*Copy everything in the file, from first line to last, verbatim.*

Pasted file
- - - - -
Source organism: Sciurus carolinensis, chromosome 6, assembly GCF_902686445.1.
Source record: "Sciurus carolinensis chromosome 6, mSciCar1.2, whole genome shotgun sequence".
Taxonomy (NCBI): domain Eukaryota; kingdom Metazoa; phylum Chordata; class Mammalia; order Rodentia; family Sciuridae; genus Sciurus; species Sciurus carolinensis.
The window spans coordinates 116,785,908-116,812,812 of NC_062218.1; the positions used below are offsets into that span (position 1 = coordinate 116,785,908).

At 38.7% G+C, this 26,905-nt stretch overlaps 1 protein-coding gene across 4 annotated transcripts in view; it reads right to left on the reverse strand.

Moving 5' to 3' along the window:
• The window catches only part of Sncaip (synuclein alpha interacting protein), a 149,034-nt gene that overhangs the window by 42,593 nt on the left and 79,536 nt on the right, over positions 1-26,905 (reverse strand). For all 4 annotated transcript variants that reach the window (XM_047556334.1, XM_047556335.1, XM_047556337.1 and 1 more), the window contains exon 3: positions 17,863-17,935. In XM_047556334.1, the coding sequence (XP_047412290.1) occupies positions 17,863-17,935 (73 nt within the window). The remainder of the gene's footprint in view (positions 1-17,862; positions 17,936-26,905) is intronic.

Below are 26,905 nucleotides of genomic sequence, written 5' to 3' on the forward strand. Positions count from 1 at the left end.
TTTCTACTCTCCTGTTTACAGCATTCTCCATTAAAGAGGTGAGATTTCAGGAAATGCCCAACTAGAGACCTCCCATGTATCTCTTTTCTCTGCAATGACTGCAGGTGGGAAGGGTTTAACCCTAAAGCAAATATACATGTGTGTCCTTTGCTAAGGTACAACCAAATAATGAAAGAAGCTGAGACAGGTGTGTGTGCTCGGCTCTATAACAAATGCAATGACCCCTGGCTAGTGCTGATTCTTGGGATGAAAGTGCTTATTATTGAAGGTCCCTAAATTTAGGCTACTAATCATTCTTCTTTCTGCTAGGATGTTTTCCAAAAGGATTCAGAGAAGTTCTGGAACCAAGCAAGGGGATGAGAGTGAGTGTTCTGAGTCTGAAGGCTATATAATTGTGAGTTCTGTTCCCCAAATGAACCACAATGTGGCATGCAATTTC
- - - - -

Source organism: Sciurus carolinensis, chromosome 6, assembly GCF_902686445.1.
Source record: "Sciurus carolinensis chromosome 6, mSciCar1.2, whole genome shotgun sequence".
Taxonomy (NCBI): domain Eukaryota; kingdom Metazoa; phylum Chordata; class Mammalia; order Rodentia; family Sciuridae; genus Sciurus; species Sciurus carolinensis.
The window spans coordinates 116,785,908-116,812,812 of NC_062218.1; the positions used below are offsets into that span (position 1 = coordinate 116,785,908).

At 38.7% G+C, this 26,905-nt stretch overlaps 1 protein-coding gene across 4 annotated transcripts in view; it reads right to left on the reverse strand.

Moving 5' to 3' along the window:
• The window catches only part of Sncaip (synuclein alpha interacting protein), a 149,034-nt gene that overhangs the window by 42,593 nt on the left and 79,536 nt on the right, over positions 1-26,905 (reverse strand). For all 4 annotated transcript variants that reach the window (XM_047556334.1, XM_047556335.1, XM_047556337.1 and 1 more), the window contains exon 3: positions 17,863-17,935. In XM_047556334.1, the coding sequence (XP_047412290.1) occupies positions 17,863-17,935 (73 nt within the window). The remainder of the gene's footprint in view (positions 1-17,862; positions 17,936-26,905) is intronic.

Below are 26,905 nucleotides of genomic sequence, written 5' to 3' on the forward strand. Positions count from 1 at the left end.
TTTCTACTCTCCTGTTTACAGCATTCTCCATTAAAGAGGTGAGATTTCAGGAAATGCCCAACTAGAGACCTCCCATGTATCTCTTTTCTCTGCAATGACTGCAGGTGGGAAGGGTTTAACCCTAAAGCAAATATACATGTGTGTCCTTTGCTAAGGTACAACCAAATAATGAAAGAAGCTGAGACAGGTGTGTGTGCTCGGCTCTATAACAAATGCAATGACCCCTGGCTAGTGCTGATTCTTGGGATGAAAGTGCTTATTATTGAAGGTCCCTAAATTTAGGCTACTAATCATTCTTCTTTCTGCTAGGATGTTTTCCAAAAGGATTCAGAGAAGTTCTGGAACCAAGCAAGGGGATGAGAGTGAGTGTTCTGAGTCTGAAGGCTATATAATTGTGAGTTCTGTTCCCCAAATGAACCACAATGTGGCATGCAATTTC